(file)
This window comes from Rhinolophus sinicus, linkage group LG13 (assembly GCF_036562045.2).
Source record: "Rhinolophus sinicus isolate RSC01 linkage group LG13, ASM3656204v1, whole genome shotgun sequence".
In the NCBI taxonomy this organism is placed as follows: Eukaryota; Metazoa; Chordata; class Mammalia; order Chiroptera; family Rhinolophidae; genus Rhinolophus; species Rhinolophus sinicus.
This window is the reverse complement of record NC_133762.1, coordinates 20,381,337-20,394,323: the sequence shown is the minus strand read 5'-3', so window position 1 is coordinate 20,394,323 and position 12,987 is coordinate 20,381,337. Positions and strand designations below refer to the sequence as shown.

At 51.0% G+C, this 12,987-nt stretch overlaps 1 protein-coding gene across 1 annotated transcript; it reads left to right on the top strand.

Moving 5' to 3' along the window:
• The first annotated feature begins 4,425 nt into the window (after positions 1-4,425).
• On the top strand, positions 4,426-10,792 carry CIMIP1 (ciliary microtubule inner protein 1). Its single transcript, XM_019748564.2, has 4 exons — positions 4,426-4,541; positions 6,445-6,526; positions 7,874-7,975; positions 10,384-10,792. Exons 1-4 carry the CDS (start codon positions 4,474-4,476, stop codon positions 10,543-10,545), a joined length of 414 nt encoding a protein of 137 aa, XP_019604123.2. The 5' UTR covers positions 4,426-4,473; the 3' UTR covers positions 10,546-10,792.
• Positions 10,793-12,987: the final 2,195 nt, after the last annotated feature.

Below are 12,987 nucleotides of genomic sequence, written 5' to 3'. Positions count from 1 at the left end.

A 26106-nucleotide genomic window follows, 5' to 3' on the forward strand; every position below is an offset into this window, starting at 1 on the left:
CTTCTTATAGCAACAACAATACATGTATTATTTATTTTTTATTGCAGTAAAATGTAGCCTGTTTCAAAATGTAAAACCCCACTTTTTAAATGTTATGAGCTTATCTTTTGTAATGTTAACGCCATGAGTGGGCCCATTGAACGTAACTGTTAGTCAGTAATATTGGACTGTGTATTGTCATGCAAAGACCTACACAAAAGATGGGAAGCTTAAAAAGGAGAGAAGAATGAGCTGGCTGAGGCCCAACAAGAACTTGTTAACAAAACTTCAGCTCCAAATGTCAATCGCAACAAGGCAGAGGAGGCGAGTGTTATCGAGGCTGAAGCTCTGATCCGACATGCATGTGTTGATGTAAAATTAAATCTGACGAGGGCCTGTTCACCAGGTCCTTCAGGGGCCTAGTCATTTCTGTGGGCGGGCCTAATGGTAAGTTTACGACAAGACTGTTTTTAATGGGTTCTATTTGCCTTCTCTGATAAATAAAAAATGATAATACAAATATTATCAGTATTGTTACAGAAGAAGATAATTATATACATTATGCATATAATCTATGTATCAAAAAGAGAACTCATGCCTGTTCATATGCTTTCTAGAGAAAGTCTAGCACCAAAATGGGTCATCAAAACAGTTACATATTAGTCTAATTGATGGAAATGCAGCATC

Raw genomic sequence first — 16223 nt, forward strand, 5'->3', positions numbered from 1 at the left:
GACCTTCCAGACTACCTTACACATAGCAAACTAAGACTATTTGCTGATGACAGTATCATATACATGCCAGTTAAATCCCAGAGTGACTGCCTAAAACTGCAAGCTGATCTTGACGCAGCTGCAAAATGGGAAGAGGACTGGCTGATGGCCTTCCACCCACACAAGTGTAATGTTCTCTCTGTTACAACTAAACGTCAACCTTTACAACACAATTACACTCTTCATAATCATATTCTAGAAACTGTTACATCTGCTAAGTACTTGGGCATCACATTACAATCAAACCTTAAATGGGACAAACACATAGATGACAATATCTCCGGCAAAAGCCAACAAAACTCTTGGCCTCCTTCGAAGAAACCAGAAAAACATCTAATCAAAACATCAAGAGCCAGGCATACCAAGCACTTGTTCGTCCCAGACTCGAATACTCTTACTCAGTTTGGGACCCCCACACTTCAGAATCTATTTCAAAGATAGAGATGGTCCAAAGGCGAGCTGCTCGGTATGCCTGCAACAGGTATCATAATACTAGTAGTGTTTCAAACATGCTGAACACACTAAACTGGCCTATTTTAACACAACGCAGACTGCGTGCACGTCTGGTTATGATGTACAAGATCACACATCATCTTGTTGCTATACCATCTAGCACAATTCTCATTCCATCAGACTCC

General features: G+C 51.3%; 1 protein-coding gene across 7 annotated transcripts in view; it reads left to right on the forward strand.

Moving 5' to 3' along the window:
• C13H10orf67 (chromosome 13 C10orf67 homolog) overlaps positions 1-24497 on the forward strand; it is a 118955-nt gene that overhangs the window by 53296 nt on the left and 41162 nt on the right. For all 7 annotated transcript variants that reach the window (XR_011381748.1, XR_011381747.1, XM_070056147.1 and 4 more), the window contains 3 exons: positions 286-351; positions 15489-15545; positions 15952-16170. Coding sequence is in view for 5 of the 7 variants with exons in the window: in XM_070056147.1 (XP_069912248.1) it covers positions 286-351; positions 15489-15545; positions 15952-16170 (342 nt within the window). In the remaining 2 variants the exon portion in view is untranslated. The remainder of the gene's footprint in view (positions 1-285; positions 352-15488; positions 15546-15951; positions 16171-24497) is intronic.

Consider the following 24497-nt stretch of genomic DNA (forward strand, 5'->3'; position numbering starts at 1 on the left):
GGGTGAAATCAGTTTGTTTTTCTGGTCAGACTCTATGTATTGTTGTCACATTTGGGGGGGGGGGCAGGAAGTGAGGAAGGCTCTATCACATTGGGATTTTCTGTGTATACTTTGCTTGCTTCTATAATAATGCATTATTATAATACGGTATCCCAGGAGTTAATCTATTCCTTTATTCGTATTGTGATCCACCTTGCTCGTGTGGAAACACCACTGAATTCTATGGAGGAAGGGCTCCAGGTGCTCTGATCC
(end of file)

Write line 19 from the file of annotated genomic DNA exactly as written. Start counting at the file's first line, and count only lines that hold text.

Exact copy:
GGGTGAAATCAGTTTGTTTTTCTGGTCAGACTCTATGTATTGTTGTCACATTTGGGGGGGGGGGCAGGAAGTGAGGAAGGCTCTATCACATTGGGATTTTCTGTGTATACTTTGCTTGCTTCTATAATAATGCATTATTATAATACGGTATCCCAGGAGTTAATCTATTCCTTTATTCGTATTGTGATCCACCTTGCTCGTGTGGAAACACCACTGAATTCTATGGAGGAAGGGCTCCAGGTGCTCTGATCC